A "kelp rock"
In 2009 I posted about observations of kelp-mediated clast transport (essentially non-buoyant kelps attaching to cobble in the shallow sub-tidal zone, and subsequently being transported apparently due to the increased drag of the kelp) in the Elwha coastal zone. These observations stayed with me as I wrapped up my dissertation and started with Washington Sea Grant. It didn't take long for an opportunity to arise to look further into how important this mechanism of sediment transport really is. With Dan Lieberman at the North Olympic Peninsula Skills Center I developed the KRABS (Kelp Rocks Along BeacheS) project, which was designed to fit in with existing projects that Dan's students' lead that look at marine debris and dead birds on local beaches. The essential idea behind the KRABS project is that students are quantifying the delivery of kelp-attached rocks to beaches on the Elwha delta and Dungeness Spit every month - at this point we have almost two years of data!
Karsten Turrey, a student at the Skills Center who has worked on the project, recently put together an essay titled, "Something Kelpish Going On"...
"Students on the Olympic Peninsula are conducting real-world research at the Elwha River to discover the marine environment, local beaches and themselves. In this blog post I will explain a little about what a kelp rock survey is, why kelp rock surveys are done, and where, when and how the surveys are done.
Some of the crew surveying the beach (from left, Hunter Baker, David Harwell, Karsten Turrey, Dan Lieberman and Conan McCarty).
Kelp is any large, brown, cold-water seaweed, it is not the small green seaweed. It grows in the cold water any where from 2 meters to over 30 meters along the Pacific Coast. A few of the species of kelp common in this area are Alaria marginata “Winged Kelp”, Cymathere triplicata, Nereocystis leutkeana “Bull Kelp” and Pterygophora. The part of the kelp that is attached to the rock is called the “holdfast.” Here is the history of kelp rock surveys on the Olympic Peninsula. The first person to want to do the surveys around here was Ian Miller, the University of Washington, Sea Grant Coastal Hazard Specialist. The first kelp rock survey and protocol on the Peninsula conducted by the North Olympic Natural Resources students was done on the 15th of March, 2011.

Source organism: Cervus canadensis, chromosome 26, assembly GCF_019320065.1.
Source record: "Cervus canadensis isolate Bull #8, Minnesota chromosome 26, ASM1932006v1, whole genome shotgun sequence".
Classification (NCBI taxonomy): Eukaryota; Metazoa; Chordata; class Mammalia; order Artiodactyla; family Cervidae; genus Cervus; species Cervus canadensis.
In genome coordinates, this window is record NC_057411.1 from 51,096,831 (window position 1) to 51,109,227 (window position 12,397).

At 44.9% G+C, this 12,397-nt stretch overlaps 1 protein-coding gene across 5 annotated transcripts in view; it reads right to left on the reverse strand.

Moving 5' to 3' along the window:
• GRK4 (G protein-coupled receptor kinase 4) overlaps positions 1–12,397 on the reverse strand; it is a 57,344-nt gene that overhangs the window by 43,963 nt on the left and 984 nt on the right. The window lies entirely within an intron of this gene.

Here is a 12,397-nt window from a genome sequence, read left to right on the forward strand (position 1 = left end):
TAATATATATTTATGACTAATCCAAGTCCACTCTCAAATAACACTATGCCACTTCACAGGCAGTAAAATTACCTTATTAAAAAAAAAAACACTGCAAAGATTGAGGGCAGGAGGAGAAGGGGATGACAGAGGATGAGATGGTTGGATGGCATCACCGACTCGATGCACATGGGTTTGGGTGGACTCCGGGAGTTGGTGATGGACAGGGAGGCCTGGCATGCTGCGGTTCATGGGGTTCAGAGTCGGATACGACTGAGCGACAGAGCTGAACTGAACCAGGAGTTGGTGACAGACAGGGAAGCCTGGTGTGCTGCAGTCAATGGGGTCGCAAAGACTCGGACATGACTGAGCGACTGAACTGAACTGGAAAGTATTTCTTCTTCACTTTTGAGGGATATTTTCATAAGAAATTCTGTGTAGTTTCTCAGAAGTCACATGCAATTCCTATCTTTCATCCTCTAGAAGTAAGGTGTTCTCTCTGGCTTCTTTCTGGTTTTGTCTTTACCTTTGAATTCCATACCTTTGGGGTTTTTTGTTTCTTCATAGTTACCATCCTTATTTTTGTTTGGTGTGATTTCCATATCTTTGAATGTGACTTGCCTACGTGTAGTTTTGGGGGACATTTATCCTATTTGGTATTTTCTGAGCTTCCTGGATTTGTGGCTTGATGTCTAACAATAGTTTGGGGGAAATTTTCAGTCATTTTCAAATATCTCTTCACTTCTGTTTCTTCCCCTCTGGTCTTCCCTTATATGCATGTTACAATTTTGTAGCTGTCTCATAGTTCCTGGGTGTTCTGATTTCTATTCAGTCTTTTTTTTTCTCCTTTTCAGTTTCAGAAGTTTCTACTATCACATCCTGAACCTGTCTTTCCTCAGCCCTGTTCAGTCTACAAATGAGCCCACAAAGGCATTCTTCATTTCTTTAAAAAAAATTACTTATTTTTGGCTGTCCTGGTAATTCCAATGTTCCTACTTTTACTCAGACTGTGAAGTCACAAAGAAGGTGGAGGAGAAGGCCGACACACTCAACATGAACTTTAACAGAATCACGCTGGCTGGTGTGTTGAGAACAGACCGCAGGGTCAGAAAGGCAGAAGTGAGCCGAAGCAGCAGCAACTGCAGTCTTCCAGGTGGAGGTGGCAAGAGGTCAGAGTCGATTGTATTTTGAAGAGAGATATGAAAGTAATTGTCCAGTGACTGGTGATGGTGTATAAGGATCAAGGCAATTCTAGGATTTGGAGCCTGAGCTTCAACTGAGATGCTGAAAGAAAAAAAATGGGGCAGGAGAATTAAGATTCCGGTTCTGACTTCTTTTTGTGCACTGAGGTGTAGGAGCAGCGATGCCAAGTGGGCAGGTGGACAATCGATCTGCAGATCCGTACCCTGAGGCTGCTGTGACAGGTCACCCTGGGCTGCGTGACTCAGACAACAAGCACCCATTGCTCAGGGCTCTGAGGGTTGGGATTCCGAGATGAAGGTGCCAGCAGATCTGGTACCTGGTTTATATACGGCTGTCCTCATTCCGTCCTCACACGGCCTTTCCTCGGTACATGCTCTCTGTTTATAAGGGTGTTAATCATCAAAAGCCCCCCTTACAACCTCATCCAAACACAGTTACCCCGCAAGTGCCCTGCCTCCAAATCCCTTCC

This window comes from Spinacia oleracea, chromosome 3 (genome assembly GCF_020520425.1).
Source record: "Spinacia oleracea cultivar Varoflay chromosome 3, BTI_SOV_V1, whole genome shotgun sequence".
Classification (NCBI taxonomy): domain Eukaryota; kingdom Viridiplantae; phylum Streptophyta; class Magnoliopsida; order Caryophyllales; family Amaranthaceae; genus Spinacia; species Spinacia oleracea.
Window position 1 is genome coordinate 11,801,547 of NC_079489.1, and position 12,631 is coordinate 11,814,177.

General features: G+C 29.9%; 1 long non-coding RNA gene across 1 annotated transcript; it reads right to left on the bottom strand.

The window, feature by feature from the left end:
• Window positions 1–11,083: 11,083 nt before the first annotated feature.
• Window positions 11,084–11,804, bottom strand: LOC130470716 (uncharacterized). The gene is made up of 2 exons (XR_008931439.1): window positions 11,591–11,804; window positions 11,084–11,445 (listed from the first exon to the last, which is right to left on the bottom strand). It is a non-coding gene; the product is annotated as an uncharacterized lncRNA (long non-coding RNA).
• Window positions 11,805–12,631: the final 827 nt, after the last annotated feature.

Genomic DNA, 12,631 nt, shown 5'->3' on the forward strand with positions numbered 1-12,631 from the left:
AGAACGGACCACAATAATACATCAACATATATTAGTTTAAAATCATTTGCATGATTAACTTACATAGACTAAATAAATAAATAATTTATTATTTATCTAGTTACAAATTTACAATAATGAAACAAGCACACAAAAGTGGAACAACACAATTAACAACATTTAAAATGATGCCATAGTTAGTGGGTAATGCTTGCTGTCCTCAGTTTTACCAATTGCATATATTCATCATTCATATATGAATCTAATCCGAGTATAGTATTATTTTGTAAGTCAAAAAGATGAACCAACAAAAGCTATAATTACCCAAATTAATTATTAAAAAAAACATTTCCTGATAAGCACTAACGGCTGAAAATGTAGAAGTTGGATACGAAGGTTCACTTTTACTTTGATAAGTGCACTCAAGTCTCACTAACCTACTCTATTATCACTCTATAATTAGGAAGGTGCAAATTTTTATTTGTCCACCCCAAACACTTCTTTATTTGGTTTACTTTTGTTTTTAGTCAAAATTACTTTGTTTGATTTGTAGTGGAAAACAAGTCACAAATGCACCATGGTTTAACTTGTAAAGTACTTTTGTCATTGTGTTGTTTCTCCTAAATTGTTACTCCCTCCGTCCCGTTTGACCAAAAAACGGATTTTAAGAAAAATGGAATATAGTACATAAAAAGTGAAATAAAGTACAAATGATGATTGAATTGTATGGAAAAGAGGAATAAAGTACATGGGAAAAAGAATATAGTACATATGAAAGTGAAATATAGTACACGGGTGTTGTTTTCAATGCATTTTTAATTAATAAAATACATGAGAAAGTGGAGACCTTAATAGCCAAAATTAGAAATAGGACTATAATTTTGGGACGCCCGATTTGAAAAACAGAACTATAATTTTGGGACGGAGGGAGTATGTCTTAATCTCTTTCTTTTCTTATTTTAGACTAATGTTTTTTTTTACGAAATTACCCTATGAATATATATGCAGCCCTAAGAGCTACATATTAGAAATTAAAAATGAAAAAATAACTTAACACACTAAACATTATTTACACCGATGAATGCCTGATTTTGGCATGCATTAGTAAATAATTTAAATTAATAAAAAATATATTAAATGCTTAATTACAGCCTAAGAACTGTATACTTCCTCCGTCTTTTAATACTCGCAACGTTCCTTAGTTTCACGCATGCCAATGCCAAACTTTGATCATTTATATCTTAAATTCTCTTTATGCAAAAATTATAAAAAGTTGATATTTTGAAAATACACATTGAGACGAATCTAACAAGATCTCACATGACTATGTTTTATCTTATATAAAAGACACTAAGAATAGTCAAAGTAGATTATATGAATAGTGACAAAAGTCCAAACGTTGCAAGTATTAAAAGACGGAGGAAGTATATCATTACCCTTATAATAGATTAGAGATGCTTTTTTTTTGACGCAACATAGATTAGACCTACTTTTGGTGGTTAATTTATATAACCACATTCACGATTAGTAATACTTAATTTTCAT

A kelp rock survey is where you have a team of people that comb the beach looking for rocks that have kelp attached to them. The group measures the size of the rock, gathers the GPS location, photographs the rock and kelp, determines what type of kelp it is and the condition the kelp is in (old, fresh). Kelp rock surveys are done to see how much of the sediment or rock which has washed up onto the shoreline are from the kelp and if this amount of sediment dragged up has an impact on the shoreline.
Surveys are done monthly on various beaches by Natural Resources students. The surveys are done along beaches. Here on the Olympic Peninsula, my Natural Resources class and I do them along the East Elwha Beach and the West Elwha Beach. Other students of Natural Resources Options Class do the same surveys along the Dungeness Spit in Sequim. There are 4 reaches at each of the Elwha Beaches. There is one reach at the Dungeness Spit. A reach is defined as a length of beach between any two points. For our surveys Ian Miller determined the reaches. We always start with reach 1, but if we finish reach 1, we roll a die and the number it lands on is the next reach we do, if it lands on 1,5 or 6 we roll again. It is important to have materials and procedures ready before starting the kelp rock survey, then we start walking the beach. When we find a kelp rock we put the ruler down to provide scale and take a picture of the rock. After the picture, we measure the rock size on the 3 axes, smallest, intermediate and largest, then we get the GPS location and then identify what type of kelp. We cut the kelp off of the rock so we do not recount it next time we survey.
During my class, October was the time of year we found the most kelp rocks. In one survey my class found over 90 kelp rocks in a small length of shore-line, around 100 yards. I think this is because the fall has stormy weather and rougher currents so it dragged more to shore, or maybe the life cycle of the kelp also has a role to play in it.
It is a very exciting project that I am glad I got to be a part of and I hope that future students can be a part of it as well. Here is a link to the site with all the kelp rock data thank you for reading my blog."
A big piece of kelp with small rocks on it